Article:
Feeling the cold? If the answer is no, then you are a true man and you have the respect of all of your peers. If the answer is yes, then you need improve your skills until you are a true master of layering. And you need to learn to stop whining 😉
By definition, layering is the simple act of placing one item of clothing on top of another until you are warm, but there is more to it than that.
As well as being a practical method to keep out the cold, layering can be done to work extra style into your outfit, provided you have the right tools for the job. The good news is that we’ve decided to take pity on you and share some of the secrets to fashionable winter layering. Read on, grasshopper.
The Golden Rule
Before you start stacking any old clothes over one another, you need to learn the basic rules if you are going to succeed. The golden rule of layering is one that you should follow at all times: thin to thick.
You should always make sure that your thinner garments are on the inside, and that you only bring out the big guns, the heavy stuff, when you start to progress outwards.
The reasoning behind this age-old rule is that the lighter, more breathable clothing is closer to your body while the heavier, more protective layers make up the outer layers.
This allows you to remove the heavier layers first should you begin to feel the heat. So if you have a super-warm layer, you should look to wear something thin like a T-shirt or polo shirt underneath. This Fjallraven Lada sweater is a fine example of a quality knit midlayer that can go over a lighter layer, and under a heavier jacket or coat.
Mix it Up
An important thing to remember is to try to vary the materials of each layer in your outfit. Adding the same material over and over is not very inventive and it is not cool.
To avoid looking like the least imaginative guy in the room, try to pick garments with different materials: a woollen jumper over a cotton shirt, or a flannel shirt over a T-shirt. If you absolutely must use the same material, try to have a layer between the garments, or choose items that have a different texture or pattern to create some contrast.
As cotton is one of the most used materials for mid-layers and smart jackets, a popular option is to opt for a check shirt to contrast with other cotton clothes.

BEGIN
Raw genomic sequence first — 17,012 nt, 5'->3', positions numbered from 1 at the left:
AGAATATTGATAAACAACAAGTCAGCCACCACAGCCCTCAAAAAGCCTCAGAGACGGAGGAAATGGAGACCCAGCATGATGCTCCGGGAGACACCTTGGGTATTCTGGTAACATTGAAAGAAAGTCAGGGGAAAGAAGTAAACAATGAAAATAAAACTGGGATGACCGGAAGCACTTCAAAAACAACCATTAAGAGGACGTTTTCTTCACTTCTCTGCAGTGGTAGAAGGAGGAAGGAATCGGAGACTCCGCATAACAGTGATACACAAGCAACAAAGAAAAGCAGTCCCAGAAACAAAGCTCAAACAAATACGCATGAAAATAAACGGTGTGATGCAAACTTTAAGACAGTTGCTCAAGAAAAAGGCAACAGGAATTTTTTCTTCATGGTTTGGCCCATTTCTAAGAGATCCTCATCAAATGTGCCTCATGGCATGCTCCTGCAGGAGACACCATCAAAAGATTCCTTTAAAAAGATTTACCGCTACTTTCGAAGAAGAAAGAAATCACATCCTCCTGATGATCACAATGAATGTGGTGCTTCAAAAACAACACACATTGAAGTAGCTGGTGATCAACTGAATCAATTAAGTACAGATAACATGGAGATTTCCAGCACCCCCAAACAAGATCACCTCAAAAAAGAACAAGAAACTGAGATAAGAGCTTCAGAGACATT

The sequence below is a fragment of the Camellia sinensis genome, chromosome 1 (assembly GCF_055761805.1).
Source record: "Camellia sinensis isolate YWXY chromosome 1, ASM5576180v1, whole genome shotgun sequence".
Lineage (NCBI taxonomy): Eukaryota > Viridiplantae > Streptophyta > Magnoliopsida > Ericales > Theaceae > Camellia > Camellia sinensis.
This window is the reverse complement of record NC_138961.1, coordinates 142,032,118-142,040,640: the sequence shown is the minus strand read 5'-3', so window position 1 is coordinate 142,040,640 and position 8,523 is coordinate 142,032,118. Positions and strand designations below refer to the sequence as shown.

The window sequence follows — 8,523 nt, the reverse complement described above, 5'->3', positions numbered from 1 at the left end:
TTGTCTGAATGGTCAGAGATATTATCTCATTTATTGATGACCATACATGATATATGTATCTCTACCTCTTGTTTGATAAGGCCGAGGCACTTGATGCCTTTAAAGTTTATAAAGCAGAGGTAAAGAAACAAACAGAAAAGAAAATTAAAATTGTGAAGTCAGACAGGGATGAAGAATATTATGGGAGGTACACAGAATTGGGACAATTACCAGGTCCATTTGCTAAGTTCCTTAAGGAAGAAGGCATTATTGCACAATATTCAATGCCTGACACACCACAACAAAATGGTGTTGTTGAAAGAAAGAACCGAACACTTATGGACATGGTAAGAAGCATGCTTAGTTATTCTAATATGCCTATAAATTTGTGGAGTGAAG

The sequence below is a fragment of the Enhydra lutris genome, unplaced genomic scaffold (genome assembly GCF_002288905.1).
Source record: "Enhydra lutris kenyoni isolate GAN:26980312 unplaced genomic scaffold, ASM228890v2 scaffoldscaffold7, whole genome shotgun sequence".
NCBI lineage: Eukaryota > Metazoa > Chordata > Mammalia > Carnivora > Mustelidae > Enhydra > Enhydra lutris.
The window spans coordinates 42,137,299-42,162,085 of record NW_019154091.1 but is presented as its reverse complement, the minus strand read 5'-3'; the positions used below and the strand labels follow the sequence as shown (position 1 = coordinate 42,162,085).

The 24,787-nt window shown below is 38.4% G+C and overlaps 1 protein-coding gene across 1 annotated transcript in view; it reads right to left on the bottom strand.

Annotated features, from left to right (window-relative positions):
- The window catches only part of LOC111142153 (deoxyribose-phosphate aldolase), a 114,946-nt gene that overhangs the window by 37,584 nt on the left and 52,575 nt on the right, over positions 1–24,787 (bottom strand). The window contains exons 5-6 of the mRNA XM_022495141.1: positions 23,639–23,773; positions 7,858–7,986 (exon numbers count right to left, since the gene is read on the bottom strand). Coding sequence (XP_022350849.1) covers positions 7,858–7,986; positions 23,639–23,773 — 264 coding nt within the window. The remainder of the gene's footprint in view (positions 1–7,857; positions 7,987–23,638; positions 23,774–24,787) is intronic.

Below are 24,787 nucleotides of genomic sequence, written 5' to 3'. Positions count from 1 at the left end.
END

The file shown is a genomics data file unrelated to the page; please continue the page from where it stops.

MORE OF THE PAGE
There are loads of stylish checks out there to choose from, but one of our favourite go-to patterns is the timeless micro-check. For a luxury option, check out this Paul Smith Jeans shirt from Jules B which will add a classy touch to any outfit.
Make sure that every single one of the items in your layered look complements the others. With the purpose of layering being that you can remove items to control your temperature, you don’t want to end up wearing a nice jacket over an embarrassing slogan T-shirt when you have to take off your jumper.
Never leave the house believing that nobody will see the layer that doesn’t match, because you will never know when you will run into an overheated train or an air-conditioner on the fritz.
Don’t Forget About Your Lower Half
While the vast majority of your layering options will take place above your waist, you don’t want to risk overdoing it and sporting a top-heavy look that will leave you looking like a walking clothes horse.
Be wary of how many layers you are adding and how thick they are, especially if you plan on wearing skinny jeans or slim-fit trousers. If the weather outside is too cold and you are forced to combine more layers than usual, avoid shorter jackets or coats: choose one with a longer cut to extend the layered look beyond your waist. Go for something like this Aquascutum double-breasted coat to add slimming length to your look.
Wearing too many items can also mess with your silhouette, so that suit jacket that was tailored to you perfectly can soon begin to look bulky and ill-fitting. Think about the fit of the clothes you are layering, and make sure not to ruin their shape.
If you follow all of these rules, not only will you be able to layer like a pro, but your outfit will look great when you do. So follow our advice and get yourself layered up with some cool winter threads.